Digital transformation has been a talking point for a number of years. And while there are many examples of companies that have fully embraced digital and are reaping the benefits, there were countless others not as far along when the pandemic hit.

In conversations with many of our own customers, we hear over and over again that organizations with a strong technology foundation in place—in terms of both employee and customer experience—are faring far better than their counterparts. If it was ever a “nice to have”, it isn’t any longer.

Now is also the time to forge relationship across the organization. Organizations where marketing and IT (and the CMO and CIO) already have a close partnership are naturally more tech-savvy from a customer experience standpoint; they were set up to effectively market to and engage with consumers via digital channels when the pandemic hit. Put simply, they didn’t have to go through the shuffle of standing up a digital storefront or digitizing a customer touchpoint practically overnight.

Consistent engagement strategy led by data

Just because a crisis arises, doesn’t mean that your customers don’t want to hear from you. In fact, your customers want to know how you are responding to a crisis, and companies must be able to pivot their outward messaging quickly, across the customer journey, devices, and platforms. And most important, let data be your guide.

For example, e-commerce and mobile usage has surged during covid-19. According to Adobe’s most recent Digital Economy Index, more than half (60%) of online retail website visits in August came from mobile devices, with mobile now accounting for 40% of all online sales. Additionally, consumers spent a total of $63 billion online in August, up 42% year on year, and we are seeing much larger engagement across digital channels, resulting in improved conversion and retention.

And remember, not only have the behaviors of your customers changed during the pandemic, but so have their needs. Failing to understand how the pandemic has changed your customers is a big mistake. Personalizing experiences for them is even more important than usual, taking into account individual preferences, taste and culture to better engage customers and deepen the relationship you have with them during a time like this. Real-time, contextual data is paramount.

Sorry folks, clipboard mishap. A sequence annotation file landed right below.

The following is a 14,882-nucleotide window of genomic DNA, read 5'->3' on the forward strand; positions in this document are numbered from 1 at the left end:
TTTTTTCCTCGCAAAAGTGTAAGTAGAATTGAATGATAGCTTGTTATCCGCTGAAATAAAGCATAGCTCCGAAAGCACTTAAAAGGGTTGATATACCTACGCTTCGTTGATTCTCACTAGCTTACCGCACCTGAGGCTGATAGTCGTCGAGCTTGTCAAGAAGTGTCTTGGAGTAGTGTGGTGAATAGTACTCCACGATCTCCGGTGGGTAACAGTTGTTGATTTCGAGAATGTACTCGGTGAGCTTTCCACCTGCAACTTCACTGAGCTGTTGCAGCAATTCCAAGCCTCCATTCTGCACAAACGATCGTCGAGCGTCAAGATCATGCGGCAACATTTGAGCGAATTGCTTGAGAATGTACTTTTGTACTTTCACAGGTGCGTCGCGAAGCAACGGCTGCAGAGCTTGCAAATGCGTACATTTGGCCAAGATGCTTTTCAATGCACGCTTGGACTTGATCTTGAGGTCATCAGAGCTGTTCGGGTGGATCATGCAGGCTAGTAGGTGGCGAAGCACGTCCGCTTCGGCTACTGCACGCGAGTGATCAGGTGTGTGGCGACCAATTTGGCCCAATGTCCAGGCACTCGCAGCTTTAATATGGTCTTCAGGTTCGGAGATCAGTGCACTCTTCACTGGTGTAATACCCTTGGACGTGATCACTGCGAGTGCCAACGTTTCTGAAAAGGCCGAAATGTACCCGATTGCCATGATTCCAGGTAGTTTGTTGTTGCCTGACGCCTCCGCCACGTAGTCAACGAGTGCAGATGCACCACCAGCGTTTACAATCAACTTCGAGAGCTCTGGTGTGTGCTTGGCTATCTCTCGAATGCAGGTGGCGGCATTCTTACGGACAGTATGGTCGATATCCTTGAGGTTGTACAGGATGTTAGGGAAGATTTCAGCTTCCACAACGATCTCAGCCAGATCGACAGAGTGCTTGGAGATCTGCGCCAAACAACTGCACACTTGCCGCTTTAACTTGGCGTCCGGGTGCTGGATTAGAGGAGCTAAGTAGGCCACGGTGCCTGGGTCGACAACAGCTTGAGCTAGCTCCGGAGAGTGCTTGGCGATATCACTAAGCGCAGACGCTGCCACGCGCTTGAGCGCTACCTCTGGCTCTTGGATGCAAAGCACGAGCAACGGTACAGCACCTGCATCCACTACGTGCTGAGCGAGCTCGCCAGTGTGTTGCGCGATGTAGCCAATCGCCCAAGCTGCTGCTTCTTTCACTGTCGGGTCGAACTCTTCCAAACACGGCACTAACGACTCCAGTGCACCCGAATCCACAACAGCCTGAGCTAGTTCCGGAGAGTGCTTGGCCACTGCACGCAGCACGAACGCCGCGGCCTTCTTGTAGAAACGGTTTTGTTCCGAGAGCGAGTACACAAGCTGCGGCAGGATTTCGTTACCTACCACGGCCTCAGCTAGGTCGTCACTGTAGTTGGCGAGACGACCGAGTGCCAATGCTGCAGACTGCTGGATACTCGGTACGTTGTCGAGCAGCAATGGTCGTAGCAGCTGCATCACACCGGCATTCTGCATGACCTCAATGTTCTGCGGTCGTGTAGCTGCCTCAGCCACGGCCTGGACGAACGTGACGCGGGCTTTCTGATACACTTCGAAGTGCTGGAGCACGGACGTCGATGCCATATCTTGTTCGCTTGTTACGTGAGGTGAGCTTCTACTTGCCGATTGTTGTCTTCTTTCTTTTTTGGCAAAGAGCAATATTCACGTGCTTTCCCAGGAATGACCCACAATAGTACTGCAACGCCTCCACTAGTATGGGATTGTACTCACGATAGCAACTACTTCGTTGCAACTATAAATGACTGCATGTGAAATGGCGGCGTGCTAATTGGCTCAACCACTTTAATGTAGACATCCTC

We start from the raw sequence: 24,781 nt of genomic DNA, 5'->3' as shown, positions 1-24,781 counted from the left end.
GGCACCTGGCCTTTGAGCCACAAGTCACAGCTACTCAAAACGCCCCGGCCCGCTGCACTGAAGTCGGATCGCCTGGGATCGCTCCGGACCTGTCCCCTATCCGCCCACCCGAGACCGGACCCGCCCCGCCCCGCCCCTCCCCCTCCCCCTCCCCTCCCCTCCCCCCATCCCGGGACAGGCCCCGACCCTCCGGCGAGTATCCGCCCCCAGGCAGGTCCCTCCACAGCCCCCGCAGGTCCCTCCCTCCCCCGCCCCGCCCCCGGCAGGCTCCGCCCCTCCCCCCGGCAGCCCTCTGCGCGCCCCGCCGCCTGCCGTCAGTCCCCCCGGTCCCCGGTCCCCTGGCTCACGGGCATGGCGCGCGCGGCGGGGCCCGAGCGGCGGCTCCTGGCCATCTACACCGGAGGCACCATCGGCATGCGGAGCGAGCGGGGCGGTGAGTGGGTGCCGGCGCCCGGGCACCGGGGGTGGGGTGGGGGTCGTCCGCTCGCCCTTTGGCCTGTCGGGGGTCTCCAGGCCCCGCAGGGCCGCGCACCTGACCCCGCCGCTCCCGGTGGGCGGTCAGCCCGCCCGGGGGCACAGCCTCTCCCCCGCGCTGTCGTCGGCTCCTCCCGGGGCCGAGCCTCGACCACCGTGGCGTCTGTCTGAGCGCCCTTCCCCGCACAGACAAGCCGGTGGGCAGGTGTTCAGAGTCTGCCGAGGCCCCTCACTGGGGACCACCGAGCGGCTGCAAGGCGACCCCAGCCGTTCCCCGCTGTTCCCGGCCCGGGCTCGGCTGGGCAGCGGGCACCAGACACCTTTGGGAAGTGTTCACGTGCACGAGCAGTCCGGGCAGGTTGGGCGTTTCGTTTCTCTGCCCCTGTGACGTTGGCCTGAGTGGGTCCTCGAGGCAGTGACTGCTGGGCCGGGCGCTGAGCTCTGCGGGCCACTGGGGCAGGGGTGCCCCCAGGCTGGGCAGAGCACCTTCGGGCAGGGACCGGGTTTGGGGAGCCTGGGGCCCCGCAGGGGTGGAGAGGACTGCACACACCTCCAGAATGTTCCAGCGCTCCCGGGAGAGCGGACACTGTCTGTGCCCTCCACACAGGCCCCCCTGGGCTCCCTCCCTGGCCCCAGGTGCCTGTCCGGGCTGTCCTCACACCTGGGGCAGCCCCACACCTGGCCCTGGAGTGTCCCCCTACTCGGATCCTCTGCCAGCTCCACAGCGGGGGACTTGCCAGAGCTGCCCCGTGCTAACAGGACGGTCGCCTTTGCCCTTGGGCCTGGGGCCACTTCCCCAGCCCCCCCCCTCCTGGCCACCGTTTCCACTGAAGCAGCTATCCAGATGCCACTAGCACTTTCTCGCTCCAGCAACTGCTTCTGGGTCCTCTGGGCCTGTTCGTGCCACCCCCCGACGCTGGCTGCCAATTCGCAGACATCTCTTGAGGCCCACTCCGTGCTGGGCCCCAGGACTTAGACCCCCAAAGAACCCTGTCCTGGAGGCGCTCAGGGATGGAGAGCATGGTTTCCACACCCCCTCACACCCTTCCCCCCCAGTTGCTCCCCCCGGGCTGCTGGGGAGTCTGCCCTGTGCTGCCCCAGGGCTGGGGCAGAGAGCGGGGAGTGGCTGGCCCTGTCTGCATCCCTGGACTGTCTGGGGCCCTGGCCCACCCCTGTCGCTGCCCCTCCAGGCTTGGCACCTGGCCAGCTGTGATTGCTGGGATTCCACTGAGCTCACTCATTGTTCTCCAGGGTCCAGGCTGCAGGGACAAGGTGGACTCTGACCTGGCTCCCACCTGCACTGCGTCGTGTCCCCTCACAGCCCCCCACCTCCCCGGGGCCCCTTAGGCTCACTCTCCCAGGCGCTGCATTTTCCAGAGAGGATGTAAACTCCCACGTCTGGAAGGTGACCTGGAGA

Assess your digital maturity

The digital maturity of your organization also plays a critical role in business resilience. As discussed, having the right technology is important, but it is only as effective as having employees with the aptitude to use it efficiently and effectively.

For leaders, this means not only hiring well, but also re-skilling existing teams to ensure digital literacy. That requires providing your people access to the right training and skills for what you have in place today, but also the chops to anticipate and embrace what is around the corner.  

One of the common attributes of a digitally mature organization is a data-driven culture or structure, particularly as a means to deliver exceptional experiences. Leaders should invest in democratizing data across the organization—in a way that properly honors policies and privacy—to arm your people to make better, informed decisions. Especially in times of crisis, digital business moves fast, data pours in, and your ability to leverage it quickly is the difference between simply keeping your head above water or winning the race.